The NFL Starts to Play Defense
The NFL is the most popular sports league in the country. For years, it has been able to increase its revenues by selling television time, licensed products, and even tickets to games. This easy market came to an end with this recession. Three quarters of the NFL clubs have held ticket prices flat this year. Even then, only twenty clubs sold out the tickets for their home games. So, ticket sales revenues are likely to drop this season.
All is not lost, however. The Fan Cost Index measures the average price for a family of four to buy four tickets, parking, drinks, hot dogs, beers, programs and caps. In 2009, that index stands at $413. The Index is up 4% over the last year. While the Consumer Price Index is falling, the league still has found a way to raise prices.
Still, some in the league are beginning to become concerned about the fall-off in demand for tickets (see Video 8: Full Explanation of Future Direction of Margins on StrategyStreet.com). These people are taking the first tentative steps in defensive pricing, that is, reducing prices in a falling price environment.
When prices begin falling, a shrewd company will begin to increase the detail with which it prices. It will begin pricing in such a way that price-sensitive customers begin getting lower prices, or more benefits, while everyone else continues to pay the higher, regular, price. (See the Perspective, “Meeting Falling Prices with Creativity” on StrategyStreet.com) This increased detail in pricing does raise administrative costs, but it preserves even more revenues and, so, preserves margins.
A company increases the detail at which it prices by exploiting more of the potential components of a price. These price components include performance benefits, discounts, the basis on which it charges for its product, the period of price agreement and some optional components, such as fees, penalties, price caps and extended payment options. A company using these components is able to restrict the lower prices to selected customer segments and, thereby, reduce the loss of revenues and margins from a broader price decrease.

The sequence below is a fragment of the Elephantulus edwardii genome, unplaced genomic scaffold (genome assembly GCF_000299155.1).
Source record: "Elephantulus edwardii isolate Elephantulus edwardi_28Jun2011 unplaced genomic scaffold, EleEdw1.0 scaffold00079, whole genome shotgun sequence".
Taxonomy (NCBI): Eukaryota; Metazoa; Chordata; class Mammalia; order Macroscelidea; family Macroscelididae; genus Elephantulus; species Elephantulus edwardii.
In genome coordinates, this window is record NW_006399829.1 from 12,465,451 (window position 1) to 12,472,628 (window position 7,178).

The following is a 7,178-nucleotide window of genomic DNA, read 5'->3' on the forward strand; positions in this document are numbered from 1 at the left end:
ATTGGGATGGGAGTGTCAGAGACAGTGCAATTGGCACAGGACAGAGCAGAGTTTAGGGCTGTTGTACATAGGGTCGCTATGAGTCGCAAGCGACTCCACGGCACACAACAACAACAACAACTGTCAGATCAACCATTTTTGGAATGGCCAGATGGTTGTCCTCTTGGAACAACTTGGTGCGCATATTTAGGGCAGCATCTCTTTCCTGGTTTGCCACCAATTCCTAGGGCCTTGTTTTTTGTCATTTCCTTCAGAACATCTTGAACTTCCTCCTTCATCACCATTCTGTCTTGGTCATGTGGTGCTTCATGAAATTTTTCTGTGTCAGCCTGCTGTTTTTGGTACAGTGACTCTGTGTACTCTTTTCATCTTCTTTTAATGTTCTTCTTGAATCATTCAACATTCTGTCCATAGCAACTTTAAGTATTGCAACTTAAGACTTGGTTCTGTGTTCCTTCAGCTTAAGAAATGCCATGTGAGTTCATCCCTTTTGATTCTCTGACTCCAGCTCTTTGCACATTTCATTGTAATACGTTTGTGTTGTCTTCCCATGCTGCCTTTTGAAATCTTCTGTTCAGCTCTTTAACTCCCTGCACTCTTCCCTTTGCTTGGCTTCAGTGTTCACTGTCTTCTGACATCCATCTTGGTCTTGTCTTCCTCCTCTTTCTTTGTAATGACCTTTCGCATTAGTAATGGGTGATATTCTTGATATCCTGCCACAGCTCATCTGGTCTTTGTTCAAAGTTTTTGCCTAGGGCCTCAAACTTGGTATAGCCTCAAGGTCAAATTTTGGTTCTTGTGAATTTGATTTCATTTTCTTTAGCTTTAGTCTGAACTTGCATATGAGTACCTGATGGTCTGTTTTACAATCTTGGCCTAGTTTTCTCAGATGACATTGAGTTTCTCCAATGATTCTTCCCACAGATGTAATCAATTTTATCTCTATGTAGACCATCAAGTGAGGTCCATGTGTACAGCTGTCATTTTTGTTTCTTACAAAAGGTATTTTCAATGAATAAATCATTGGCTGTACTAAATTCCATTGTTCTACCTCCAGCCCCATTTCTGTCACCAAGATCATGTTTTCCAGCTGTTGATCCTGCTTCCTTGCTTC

The NFL is just beginning to stick its toe into defensive pricing waters by using some of these components. The Detroit Lyons are creating an All-You-Can-Eat seating section this season, where fans can eat all the hot dogs, bratwursts, nachos, chips, popcorn and soft drinks they want for a fixed price. This is a change in the performance benefits of the product. The New Orleans Saints are allowing customers to pay their season ticket bills in installments. Of course, the fans have to pay a 1.9% transaction fee. Here, the Saints are using an extended payment option and then adding back a fee to recapture some cost. This approach reduced one component and increased another. The Kansas City Chiefs offered an extended payment option when it allowed its customers to spread their season ticket purchases over four payments. The New York Jets, the Chiefs and the Jacksonville Jaguars have changed the basis of charge for their season tickets. These clubs have introduced half-season plans to offer a cheaper alternative to full-season tickets.
If the recession continues, these will be just first tentative steps. (For more on pricing see, the Diagnose/Pricing section of StrategyStreet.) Pricing can get much more complex and precise as a market becomes more hostile. Consider the airline industry as an example of precision pricing.